Dr. Eisner Answers Your GERD Questions

Todd Eisner Health Guide
  • I have acid reflux and I am concerned about undergoing anesthesia for an upcoming procedure. Am I at increased risk of aspiration?


    While acid reflux disease does increase the risk of aspiration in patients undergoing anesthesia, as long as your reflux is controlled you should be okay. While you should check with your surgeon, who in turn may want to check with the anesthesiologist, it will be best to take your reflux meds the morning of surgery with a small sip of water. Also, insure that you have nothing to eat or drink (other than perhaps your medications) well before bedtime the night before surgery. This will increase the chance of having an empty stomach at the time of surgery.

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    I have Barrett's esophagus and take a daily Prilosec to control my heartburn. My internist ordered a bone density test and it came back very low. She wants to start me on Actonel. Is this safe with my Barrett's?


    Your question raises many issues and they all have to do with risk and benefit. As most of you who read this site are aware of, Barrett's esophagus is a precancerous condition of the esophagus causes by acid exposure. As to your question, first off, proton pump inhibitors such as Prilosec are beneficial in preventing esophagitis and possibly the development of longer segments of Barrett's esophagus. There is however some data that shows that long-term use of proton pump inhibitors can decrease bone density. It is therefore recommended that long-term proton pump inhibitors only be used in patients who need it to control symptoms.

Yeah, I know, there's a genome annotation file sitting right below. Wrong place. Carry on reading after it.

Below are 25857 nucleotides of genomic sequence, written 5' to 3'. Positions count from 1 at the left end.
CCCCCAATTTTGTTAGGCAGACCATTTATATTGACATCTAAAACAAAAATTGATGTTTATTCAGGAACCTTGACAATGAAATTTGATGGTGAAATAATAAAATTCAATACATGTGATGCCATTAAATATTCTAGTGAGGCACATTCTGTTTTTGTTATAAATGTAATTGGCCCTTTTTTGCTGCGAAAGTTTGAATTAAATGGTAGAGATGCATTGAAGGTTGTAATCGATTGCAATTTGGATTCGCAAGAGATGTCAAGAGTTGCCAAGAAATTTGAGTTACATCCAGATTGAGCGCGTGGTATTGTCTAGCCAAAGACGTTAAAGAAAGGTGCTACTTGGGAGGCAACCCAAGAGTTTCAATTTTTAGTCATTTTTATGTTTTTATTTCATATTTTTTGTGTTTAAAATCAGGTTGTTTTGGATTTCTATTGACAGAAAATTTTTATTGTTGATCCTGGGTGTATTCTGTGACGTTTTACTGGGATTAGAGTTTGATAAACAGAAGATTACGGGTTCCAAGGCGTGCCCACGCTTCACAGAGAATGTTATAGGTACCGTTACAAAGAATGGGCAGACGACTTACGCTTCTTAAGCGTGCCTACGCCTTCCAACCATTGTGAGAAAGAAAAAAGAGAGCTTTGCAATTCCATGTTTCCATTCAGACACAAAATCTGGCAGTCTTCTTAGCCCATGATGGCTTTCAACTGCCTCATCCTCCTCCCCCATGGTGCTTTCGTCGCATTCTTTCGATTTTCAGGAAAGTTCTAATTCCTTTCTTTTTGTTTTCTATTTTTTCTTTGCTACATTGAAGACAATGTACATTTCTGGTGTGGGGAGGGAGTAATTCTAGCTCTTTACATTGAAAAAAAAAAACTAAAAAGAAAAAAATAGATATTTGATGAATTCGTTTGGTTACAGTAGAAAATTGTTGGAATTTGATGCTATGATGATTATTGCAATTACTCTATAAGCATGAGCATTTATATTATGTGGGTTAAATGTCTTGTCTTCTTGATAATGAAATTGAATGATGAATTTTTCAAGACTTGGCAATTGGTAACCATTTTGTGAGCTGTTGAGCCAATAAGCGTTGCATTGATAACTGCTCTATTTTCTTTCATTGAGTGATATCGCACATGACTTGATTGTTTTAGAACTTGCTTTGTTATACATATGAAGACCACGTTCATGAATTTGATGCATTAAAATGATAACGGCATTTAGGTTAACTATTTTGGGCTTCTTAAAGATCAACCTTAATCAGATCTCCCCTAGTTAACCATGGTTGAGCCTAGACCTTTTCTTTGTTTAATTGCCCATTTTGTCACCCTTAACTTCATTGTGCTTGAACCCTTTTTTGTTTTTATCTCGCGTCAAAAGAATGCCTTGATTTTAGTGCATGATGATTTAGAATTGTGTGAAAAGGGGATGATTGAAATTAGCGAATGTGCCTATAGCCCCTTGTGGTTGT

Since you have Barrett's esophagus which is precancerous, you should be taking your Prilosec regularly. Medications used to prevent and treat osteoporosis such as Actonel can cause esophagitis. They therefore need to be used with caution, especially in patients with a history of esophagitis and or Barrett's esophagus. Your internist should speak with your gastroenterologist and your rheumatologist to best determine your risk-benefit of taking the medication. As long as your heartburn is controlled and your Barrett's is stable without dysplasia, it would likely be reasonable for you to continue therapy with Prilosec and begin the Actonel, watching for gastrointestinal symptoms. You should take the Actonel first thing in the morning with a full glass of water and do not lie down or recline within an hour of ingesting the pill, to minimize the chance for esophageal problems.



    I have mitral valve prolapse and will be undergoing an endoscopy. Do I need to take antibiotics as I do when I go to the dentist?


    For many years, antibiotics were administered to patients prior to endoscopy in patients with mitral valve prolapse due to the risk of developing infective endocarditis. The most recent recommendations of the American Society of Gastrointestinal Endoscopy now state that antibiotic prophylaxis is not indicated to prevent infective endocarditis. This is even true for such high risk patients such as those with a prosthetic valve or those with a prior history of endocarditis. Similarly, there is no indication to administer antibiotics prior to upper endoscopy in patients with vascular grafts and other nonvalvular cardiac devices such as defibrillators and pacemakers.


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    These recommendations are based on recent recommendations by the American Heart Association, and were developed because among other reasons, there have been no reported cases of infective endocarditis after GI endoscopy and the fact that there is more bacteria in the blood when one brushes their teeth, than as a result of a GI endoscopy. Of course, you should check with your physician as there may be other reasons why antibiotics might be required.

Published On: November 12, 2008